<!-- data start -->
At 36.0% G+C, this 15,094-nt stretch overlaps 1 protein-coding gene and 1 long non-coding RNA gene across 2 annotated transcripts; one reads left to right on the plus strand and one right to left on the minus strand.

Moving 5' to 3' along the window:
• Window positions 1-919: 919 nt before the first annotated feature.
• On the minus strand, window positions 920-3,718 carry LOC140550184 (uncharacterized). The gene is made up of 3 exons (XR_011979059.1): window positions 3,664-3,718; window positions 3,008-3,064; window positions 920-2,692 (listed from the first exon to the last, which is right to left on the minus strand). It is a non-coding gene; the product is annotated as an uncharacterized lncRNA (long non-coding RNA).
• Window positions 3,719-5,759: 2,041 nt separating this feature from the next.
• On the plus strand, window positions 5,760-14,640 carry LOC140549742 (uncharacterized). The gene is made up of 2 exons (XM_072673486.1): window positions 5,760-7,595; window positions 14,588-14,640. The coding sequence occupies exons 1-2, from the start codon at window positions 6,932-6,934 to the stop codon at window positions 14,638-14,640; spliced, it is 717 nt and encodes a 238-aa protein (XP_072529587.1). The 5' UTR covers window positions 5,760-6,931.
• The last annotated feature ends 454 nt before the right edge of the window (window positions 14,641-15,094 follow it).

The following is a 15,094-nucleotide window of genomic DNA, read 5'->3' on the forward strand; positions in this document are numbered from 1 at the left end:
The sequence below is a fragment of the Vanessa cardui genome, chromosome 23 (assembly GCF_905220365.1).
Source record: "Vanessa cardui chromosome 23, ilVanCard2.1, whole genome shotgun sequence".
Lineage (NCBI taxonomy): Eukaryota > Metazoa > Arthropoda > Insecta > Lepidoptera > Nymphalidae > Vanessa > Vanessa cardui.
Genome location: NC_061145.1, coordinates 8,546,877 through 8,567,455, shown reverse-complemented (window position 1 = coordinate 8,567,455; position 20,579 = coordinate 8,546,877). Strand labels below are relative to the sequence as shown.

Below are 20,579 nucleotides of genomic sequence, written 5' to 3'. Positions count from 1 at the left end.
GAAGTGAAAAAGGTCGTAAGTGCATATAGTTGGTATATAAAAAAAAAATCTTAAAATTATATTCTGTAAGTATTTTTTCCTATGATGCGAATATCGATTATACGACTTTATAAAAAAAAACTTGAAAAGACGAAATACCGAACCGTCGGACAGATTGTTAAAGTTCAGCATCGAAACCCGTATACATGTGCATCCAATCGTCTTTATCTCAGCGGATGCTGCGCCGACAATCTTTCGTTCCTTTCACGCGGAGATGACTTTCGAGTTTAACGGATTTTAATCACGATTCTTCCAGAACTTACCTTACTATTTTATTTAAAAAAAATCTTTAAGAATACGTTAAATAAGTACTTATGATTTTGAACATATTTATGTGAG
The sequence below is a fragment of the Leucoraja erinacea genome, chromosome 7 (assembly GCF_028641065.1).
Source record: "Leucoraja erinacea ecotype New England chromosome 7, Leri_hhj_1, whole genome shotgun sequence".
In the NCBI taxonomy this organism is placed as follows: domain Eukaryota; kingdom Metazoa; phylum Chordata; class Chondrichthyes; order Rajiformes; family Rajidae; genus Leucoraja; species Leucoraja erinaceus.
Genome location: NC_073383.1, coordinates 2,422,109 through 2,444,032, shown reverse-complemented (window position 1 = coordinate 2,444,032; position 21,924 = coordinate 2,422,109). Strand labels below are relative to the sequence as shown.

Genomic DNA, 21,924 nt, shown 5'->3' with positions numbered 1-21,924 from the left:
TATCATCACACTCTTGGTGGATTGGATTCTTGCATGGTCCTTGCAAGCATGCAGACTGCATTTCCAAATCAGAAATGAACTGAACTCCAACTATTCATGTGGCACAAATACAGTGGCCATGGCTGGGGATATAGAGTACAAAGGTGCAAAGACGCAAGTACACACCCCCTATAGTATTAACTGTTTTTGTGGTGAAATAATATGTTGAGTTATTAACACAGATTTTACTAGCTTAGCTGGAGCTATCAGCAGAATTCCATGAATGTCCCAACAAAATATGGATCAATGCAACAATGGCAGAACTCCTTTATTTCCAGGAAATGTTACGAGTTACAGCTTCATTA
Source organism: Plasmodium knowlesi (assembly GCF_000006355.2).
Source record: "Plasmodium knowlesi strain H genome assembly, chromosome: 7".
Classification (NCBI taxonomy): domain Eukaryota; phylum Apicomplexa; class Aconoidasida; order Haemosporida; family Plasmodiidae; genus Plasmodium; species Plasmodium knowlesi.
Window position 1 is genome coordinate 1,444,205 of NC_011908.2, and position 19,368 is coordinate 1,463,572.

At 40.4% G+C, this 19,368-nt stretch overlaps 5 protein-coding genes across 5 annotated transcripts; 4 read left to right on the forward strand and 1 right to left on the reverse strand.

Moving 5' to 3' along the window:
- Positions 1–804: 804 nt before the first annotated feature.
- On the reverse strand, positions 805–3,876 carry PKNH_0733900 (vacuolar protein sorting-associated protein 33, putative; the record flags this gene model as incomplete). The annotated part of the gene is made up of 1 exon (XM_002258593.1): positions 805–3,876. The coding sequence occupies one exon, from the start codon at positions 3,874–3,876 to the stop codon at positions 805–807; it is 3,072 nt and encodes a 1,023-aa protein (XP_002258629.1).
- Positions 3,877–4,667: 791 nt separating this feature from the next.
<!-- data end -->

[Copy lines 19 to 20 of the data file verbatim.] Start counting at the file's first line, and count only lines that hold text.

Genomic DNA, 21,924 nt, shown 5'->3' with positions numbered 1-21,924 from the left:
TATCATCACACTCTTGGTGGATTGGATTCTTGCATGGTCCTTGCAAGCATGCAGACTGCATTTCCAAATCAGAAATGAACTGAACTCCAACTATTCATGTGGCACAAATACAGTGGCCATGGCTGGGGATATAGAGTACAAAGGTGCAAAGACGCAAGTACACACCCCCTATAGTATTAACTGTTTTTGTGGTGAAATAATATGTTGAGTTATTAACACAGATTTTACTAGCTTAGCTGGAGCTATCAGCAGAATTCCATGAATGTCCCAACAAAATATGGATCAATGCAACAATGGCAGAACTCCTTTATTTCCAGGAAATGTTACGAGTTACAGCTTCATTA